The Hampstead Murder Mystery!

Tim Norton and Joanna Billington
Young Pleasance
Pleasance Dome

The Hampstead Murder Mystery!

The splendid Young Pleasance is celebrating its 20th year which is quite an achievement in itself. This year it brings The Hampstead Murder Mystery!, a wonderful tongue-in-cheek detective story spoof set in the 1920s.

It’s wittily written and inventively directed by Jo Billington and Tim Norton who nurture the next generation of performers creating exciting and riveting new theatre that delights the audience.

When High Court Judge Sir Horace Fewbanks is found dead in his Hampstead home, Detective Inspector Chippenfield from New Scotland Yard, bombastically played by Alex Holley, and his rooky assistant Detective Sergeant Rolfe (Hamish Lloyd-Barnes) are on the case.

But will the suave private detective Montague Crewe, superbly played by Marcus Rapacioli, beat the Scotland Yard detectives in solving the case?

But whodunit? Is it the ex-con with a secret? Or perhaps the exotic femme fatale who bears a grudge? Then there is the smooth gentleman cracksman, the spurned mistress or the grimy urchin and let’s not forget the butler. Could it really be the butler after all?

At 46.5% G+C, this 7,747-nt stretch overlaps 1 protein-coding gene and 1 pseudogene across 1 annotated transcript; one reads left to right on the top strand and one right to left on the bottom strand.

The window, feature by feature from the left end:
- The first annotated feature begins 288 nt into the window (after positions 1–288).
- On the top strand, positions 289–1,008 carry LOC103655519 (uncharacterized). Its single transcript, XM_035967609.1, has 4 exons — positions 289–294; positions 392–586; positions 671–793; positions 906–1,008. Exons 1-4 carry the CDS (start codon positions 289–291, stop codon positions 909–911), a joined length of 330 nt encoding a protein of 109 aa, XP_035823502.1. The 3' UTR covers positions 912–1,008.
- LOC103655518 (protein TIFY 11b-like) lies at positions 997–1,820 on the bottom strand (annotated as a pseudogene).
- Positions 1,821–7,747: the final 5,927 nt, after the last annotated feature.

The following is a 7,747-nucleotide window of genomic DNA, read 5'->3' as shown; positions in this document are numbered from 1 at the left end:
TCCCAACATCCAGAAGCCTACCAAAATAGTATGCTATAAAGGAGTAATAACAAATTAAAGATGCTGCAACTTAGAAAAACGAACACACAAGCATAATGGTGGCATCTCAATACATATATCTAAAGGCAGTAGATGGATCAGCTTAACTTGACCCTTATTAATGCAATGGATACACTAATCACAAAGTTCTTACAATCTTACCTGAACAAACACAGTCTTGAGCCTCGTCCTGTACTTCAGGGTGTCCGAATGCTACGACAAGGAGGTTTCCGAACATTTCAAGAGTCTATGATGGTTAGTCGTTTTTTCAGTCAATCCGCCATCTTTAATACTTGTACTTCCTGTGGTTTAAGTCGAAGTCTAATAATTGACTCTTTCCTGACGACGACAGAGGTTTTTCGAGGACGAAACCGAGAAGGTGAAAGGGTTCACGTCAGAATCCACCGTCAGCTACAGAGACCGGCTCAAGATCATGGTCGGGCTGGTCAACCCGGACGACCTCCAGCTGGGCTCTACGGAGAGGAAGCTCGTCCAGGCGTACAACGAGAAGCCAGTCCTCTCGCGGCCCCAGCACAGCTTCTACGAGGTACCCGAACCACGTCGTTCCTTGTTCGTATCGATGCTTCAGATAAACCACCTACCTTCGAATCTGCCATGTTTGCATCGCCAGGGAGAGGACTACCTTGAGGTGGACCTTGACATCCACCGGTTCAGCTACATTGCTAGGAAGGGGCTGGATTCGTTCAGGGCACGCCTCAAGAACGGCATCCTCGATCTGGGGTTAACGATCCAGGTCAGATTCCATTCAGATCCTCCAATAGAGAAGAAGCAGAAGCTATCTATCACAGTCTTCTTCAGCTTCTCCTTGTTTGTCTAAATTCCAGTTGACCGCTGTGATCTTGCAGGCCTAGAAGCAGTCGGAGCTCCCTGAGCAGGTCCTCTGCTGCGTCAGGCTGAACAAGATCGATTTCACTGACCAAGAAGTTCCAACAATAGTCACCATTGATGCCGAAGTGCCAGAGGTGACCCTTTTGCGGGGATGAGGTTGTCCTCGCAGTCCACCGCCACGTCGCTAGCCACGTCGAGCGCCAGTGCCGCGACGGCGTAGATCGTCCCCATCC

The production standards are exceedingly high as one has come to expect from the Young Pleasance.

It is beautifully costumed with a striking set design of moving screens that become panels in stately homes, bookcases, a variety of doors, sweet shops and law courts, all moved with precision and discipline by the cast, and cleverly uses projection that creates flickering cinema scenes as well as other images.

Technically complex, it is executed with professional flair by these youngsters whose performances belie their age. Many theatre companies could learn from their high energy and immense physicality skills.

The 30 actors play 150 different characters, each one well crafted, with strong ensemble work; the facial expressions are a joy to watch. There are some splendid comedy touches. I loved the police chase and the silent movie sequences.

This multi-talented company pulled out every theatrical trick in the book, clever choreography, strong still images and tableaux and accomplished storytelling skills.

Yet again, Young Pleasance has a huge hit on its hands and this is certainly one show not to be missed.

Reviewer: Robin Strapp

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